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Japan passes bill to curtail Apple, Google limits on third-party apps

Japan passed a bill to place new rules on Apple and Google app stores on Wednesday. File Photo by John Angelillo/UPI
Japan passed a bill to place new rules on Apple and Google app stores on Wednesday. File Photo by John Angelillo/UPI | License Photo

June 12 (UPI) -- Japan's parliament on Wednesday passed new legislation aiming to foster competition in the tech industry by preventing giants like Apple and Google from limiting third-party apps in their smartphone stores.

The bill would prohibit Apple's iOS and Google's Android smartphone operating systems from preventing the sale and services of apps that directly compete with their own apps. The new measure would also prevent Apple and Google from prioritizing their services over third parties in searches.

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Penalties for violations are steep, 20% of domestic revenues for the first offense that could rise to 30%, more than triple existing fines under Japan's anti-competition rules.

Limiting Apple and Google's app store dominance had become popular in Japan with the growth of independent app developers who have complained about access to the digital marketplace. The bill quickly became a unifier between the ruling and opposition parties in Japan's legislature.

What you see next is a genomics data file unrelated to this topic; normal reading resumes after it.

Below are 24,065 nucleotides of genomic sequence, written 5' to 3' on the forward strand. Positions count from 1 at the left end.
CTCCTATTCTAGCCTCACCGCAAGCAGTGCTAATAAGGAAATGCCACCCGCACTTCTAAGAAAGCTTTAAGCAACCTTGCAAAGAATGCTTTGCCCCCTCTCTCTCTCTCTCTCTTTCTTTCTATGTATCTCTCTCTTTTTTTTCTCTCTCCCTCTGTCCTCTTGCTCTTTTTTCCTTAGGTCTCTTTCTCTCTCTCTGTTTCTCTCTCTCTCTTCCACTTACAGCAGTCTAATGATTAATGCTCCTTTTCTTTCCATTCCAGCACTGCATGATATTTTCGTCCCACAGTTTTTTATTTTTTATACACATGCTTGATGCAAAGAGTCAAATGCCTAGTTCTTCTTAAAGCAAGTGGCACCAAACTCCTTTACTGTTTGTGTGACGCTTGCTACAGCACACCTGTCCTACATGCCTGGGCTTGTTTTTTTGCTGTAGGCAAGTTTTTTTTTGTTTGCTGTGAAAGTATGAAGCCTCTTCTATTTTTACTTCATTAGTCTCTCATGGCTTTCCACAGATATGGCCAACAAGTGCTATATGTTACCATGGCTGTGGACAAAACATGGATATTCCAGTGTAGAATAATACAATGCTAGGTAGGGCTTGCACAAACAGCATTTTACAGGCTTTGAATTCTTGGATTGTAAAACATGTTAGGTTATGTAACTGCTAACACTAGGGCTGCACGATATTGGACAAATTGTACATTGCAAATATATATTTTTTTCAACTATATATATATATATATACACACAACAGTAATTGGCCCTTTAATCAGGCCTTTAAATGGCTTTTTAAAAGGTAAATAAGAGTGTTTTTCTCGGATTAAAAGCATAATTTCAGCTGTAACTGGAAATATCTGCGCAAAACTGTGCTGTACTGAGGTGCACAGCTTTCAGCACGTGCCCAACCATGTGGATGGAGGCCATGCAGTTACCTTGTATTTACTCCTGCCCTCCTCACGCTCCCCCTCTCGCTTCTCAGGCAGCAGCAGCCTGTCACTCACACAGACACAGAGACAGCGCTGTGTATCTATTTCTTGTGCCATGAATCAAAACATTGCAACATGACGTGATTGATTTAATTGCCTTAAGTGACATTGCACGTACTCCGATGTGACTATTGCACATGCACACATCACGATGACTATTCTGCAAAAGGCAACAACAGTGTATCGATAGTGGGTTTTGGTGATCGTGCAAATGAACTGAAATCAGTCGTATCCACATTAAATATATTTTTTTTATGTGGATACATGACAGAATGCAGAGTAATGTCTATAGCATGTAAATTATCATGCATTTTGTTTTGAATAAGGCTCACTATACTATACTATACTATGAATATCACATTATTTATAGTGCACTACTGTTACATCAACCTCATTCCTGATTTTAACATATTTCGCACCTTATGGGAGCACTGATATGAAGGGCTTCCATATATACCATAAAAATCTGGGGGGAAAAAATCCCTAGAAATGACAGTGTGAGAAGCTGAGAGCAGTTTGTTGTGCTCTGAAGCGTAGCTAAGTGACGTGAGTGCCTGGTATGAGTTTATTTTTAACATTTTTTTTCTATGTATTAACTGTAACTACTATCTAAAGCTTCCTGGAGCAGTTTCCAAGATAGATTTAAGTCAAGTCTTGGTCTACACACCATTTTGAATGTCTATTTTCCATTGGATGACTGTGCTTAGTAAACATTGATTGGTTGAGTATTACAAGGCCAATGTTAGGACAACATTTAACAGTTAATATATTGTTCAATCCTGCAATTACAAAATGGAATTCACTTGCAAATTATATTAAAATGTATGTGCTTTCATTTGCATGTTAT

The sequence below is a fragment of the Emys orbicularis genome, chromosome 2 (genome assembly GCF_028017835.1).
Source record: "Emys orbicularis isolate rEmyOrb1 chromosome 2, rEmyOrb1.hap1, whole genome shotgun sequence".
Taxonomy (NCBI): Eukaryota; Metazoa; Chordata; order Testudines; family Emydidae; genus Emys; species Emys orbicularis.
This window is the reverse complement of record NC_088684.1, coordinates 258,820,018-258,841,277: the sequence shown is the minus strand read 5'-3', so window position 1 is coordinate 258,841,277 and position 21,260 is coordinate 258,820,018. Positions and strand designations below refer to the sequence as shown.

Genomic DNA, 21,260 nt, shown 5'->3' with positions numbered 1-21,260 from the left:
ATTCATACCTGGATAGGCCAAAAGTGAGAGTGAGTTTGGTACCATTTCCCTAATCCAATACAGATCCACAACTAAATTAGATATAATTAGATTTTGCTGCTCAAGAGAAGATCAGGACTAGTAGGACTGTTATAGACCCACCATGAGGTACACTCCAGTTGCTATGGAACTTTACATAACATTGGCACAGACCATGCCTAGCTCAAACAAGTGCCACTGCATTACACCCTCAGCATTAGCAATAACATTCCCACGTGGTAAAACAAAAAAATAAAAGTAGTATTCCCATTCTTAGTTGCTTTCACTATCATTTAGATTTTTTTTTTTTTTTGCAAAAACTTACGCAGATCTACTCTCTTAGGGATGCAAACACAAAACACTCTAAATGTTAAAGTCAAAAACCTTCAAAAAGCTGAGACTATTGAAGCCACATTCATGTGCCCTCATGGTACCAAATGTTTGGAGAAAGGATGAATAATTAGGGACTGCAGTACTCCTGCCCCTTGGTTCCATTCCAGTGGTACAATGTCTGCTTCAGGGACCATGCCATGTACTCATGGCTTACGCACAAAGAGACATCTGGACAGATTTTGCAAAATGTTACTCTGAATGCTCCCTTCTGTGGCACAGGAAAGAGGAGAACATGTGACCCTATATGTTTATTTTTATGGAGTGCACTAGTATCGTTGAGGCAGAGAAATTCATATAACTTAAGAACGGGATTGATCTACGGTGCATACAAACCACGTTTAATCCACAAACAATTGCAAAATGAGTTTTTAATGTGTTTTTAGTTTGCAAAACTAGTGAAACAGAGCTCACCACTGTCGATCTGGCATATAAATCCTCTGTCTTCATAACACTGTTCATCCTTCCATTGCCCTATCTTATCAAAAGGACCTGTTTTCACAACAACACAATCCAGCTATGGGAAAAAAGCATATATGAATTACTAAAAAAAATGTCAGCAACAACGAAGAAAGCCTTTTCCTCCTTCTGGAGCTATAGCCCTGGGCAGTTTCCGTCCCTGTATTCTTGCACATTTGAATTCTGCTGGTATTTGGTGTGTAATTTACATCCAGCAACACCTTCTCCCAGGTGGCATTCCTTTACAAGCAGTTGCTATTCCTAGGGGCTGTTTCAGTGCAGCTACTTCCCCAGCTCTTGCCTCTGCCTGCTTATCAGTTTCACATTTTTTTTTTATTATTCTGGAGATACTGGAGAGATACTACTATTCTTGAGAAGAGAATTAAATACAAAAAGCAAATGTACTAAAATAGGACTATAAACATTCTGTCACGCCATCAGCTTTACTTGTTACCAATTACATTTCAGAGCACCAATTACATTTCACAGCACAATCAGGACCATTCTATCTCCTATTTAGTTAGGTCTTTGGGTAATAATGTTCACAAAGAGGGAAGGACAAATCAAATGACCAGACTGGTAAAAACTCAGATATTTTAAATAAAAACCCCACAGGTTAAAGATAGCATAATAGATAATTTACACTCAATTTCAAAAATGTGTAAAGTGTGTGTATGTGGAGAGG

The measure is not expected to go into effect until the end of 2025. It is modeled after recent anti-competition legislation targeting digital companies in the European Union.

One of the most effective laws there has been the Digital Markets Act, which European officials have been able to use to identify large tech companies as "gatekeepers," placing special rules on them that protect smaller apps and foster competition.

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Under the new law, the European Commission designated Alphabet, Amazon, Apple, ByteDance, Meta and Microsoft as gatekeepers and gave them six months to comply with the new rules.

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